• All outstanding telework requests (made prior to COVID19) should be accepted immediately. For those which cannot be accepted, management should provide the rationale in writing.
  • Please provide every employee a department-supplied smart phone so that they can be informed about any developments that might affect their health and safety, in a timely manner, by email/text message or phone call as appropriate.
  • Provide each employee the necessary office equipment, furniture and supplies to enable them to be fully productive. This could include picking equipment/furniture from the office.
  • Please extend the effective date of the guideline/notification to the start of the COVID-19 pandemic, expand the eligibility of equipment (e.g., printer should be eligible) and increase the financial limit for employees who have approved ergonomic assessment.
  • Please establish a proactive and streamlined process, with centralized funding where needed, for ensuring employees have a safe and healthy workstation setup at home.
  • In consultation with Bargaining Agents, develop guidelines for the reimbursement of operational expenses incurred by employees for work. This could include reasonable expenses for internet, heating and cooling, commensurate with such services that are normally the responsibility of the employer when working at site.
  • Approve CRA Form T2200 Declaration of Conditions of Employment for employees who have been working from home so that they can deduct expenses allowed by CRA and not reimbursed by the Department.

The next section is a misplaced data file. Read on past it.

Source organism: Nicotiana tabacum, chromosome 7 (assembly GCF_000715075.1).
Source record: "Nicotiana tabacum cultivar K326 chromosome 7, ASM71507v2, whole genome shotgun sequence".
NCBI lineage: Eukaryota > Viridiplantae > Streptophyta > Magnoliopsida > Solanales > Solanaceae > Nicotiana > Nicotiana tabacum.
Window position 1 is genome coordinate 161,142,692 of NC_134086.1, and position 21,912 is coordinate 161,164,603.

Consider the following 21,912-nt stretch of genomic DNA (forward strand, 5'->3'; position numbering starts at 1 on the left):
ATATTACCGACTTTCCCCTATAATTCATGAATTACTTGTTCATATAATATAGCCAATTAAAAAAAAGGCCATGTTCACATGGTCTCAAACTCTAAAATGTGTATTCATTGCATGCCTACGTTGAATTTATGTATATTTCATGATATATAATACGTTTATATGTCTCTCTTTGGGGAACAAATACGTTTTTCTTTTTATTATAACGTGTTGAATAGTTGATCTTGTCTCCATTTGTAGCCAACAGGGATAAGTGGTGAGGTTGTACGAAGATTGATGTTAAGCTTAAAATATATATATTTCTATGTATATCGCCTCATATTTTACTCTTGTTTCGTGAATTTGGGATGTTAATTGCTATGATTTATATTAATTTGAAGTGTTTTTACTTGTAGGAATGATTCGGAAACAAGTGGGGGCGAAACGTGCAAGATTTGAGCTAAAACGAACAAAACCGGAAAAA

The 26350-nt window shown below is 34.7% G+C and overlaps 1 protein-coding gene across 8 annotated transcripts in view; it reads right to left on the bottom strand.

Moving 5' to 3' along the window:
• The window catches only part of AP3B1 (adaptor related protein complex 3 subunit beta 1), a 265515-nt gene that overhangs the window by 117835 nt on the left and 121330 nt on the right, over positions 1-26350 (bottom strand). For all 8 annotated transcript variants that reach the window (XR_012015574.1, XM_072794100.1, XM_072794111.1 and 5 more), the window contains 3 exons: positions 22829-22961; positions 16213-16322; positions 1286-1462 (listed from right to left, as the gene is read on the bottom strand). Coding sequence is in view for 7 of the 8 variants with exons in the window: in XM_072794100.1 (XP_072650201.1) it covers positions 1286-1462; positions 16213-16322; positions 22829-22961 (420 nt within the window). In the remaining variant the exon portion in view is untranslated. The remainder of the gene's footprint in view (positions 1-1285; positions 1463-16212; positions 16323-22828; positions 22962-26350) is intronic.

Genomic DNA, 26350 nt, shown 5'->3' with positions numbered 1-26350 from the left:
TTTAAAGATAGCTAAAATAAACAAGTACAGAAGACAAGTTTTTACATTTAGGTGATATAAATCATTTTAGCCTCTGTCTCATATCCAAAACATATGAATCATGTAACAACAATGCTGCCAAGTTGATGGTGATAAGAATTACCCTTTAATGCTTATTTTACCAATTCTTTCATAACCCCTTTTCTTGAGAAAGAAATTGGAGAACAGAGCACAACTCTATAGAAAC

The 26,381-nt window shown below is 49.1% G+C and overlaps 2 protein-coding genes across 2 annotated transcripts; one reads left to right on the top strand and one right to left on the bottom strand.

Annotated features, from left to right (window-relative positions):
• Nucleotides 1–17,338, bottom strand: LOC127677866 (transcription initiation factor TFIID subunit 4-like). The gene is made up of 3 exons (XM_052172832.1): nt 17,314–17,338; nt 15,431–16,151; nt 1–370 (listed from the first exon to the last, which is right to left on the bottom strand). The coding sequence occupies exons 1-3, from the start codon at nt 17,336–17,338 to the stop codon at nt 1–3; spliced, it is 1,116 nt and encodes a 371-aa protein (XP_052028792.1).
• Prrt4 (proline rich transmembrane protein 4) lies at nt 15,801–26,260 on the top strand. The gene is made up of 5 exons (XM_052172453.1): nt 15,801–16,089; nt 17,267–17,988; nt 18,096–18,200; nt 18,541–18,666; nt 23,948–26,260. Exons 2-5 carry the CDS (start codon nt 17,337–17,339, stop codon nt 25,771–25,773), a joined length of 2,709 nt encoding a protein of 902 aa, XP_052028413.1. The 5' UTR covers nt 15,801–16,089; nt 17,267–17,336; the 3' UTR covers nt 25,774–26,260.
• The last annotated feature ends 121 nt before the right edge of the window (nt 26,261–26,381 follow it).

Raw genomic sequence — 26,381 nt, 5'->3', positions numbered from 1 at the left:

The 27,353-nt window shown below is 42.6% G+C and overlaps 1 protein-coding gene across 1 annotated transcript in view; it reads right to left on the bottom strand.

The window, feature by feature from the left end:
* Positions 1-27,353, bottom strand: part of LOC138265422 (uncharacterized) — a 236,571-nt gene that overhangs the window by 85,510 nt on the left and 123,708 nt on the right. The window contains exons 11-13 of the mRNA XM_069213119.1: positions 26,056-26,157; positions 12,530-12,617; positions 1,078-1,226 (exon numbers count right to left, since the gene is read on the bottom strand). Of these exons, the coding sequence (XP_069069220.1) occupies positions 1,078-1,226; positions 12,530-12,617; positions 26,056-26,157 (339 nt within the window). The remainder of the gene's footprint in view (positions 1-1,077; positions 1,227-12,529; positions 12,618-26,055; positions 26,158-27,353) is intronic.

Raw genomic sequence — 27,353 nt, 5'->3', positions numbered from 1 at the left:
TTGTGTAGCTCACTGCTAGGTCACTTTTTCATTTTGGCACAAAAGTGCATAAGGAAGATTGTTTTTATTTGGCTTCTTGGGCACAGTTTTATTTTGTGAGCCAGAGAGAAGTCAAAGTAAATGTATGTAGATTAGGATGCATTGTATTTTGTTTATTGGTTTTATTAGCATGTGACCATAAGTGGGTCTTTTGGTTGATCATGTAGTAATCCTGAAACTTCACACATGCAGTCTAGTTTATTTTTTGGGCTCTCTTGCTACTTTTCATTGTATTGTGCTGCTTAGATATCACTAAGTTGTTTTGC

C), Employees who are not able to work from home/remote location because of the nature of their work or their personal circumstances: The employer has a responsibility to provide a place of work to employees. For all such employees, we have the following recommendations:


  • The Department should undertake an assessment of each building to determine how much capacity it has, or will have after necessary retrofit has been undertaken to meet or exceed the guidelines of health authorities. The following factors must be considered:
    • Ensure a minimum standard of 2 meter distance between employees, particularly in washrooms, elevators, stairwells and other spaces of public interactions.
    • Adequate and regular supply of PPEs including face coverings, face shields, masks, hand sanitizers
    • Ensuring that the employer is considering all options for differing transportation needs during the pandemic, including coordination with local transit companies, where the volume of employees make it feasible.
    • The resumption of cafeteria, particularly for buildings that are located away from commercial establishments.
    • Clear guidelines on how open office, workspace 2.0 and desk reservation office setups will be handled.
    • One way movements in the buildings, hands free door handles,  regular and thorough cleaning of washrooms, offices and meeting rooms, equipment and furniture, kitchens, refrigerators, water fountains and electronic occupancy signs for washrooms.
    • Upgrading air flow heating/cooling systems to keep employees safe
    • Re-building local OHS committees so that inspections can be carried out regularly.